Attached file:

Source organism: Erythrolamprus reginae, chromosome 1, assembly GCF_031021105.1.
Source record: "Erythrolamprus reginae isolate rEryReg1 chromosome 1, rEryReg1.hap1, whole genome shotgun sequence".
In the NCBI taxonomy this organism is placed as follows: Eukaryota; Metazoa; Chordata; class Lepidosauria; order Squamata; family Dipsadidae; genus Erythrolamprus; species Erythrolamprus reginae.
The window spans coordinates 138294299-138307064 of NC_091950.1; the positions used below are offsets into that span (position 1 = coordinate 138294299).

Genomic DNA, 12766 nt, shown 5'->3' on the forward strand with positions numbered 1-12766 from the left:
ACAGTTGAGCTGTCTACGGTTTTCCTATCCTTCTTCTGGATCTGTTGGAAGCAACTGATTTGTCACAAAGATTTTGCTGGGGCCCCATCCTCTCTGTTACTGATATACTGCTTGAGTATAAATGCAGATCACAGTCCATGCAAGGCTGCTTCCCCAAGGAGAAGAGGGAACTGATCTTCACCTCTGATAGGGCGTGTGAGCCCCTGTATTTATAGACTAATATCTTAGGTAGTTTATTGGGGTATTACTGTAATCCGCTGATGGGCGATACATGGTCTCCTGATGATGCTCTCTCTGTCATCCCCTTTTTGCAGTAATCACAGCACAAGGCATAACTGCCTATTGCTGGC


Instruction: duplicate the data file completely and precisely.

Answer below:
Source organism: Erythrolamprus reginae, chromosome 1, assembly GCF_031021105.1.
Source record: "Erythrolamprus reginae isolate rEryReg1 chromosome 1, rEryReg1.hap1, whole genome shotgun sequence".
In the NCBI taxonomy this organism is placed as follows: Eukaryota; Metazoa; Chordata; class Lepidosauria; order Squamata; family Dipsadidae; genus Erythrolamprus; species Erythrolamprus reginae.
The window spans coordinates 138294299-138307064 of NC_091950.1; the positions used below are offsets into that span (position 1 = coordinate 138294299).

Genomic DNA, 12766 nt, shown 5'->3' on the forward strand with positions numbered 1-12766 from the left:
ACAGTTGAGCTGTCTACGGTTTTCCTATCCTTCTTCTGGATCTGTTGGAAGCAACTGATTTGTCACAAAGATTTTGCTGGGGCCCCATCCTCTCTGTTACTGATATACTGCTTGAGTATAAATGCAGATCACAGTCCATGCAAGGCTGCTTCCCCAAGGAGAAGAGGGAACTGATCTTCACCTCTGATAGGGCGTGTGAGCCCCTGTATTTATAGACTAATATCTTAGGTAGTTTATTGGGGTATTACTGTAATCCGCTGATGGGCGATACATGGTCTCCTGATGATGCTCTCTCTGTCATCCCCTTTTTGCAGTAATCACAGCACAAGGCATAACTGCCTATTGCTGGC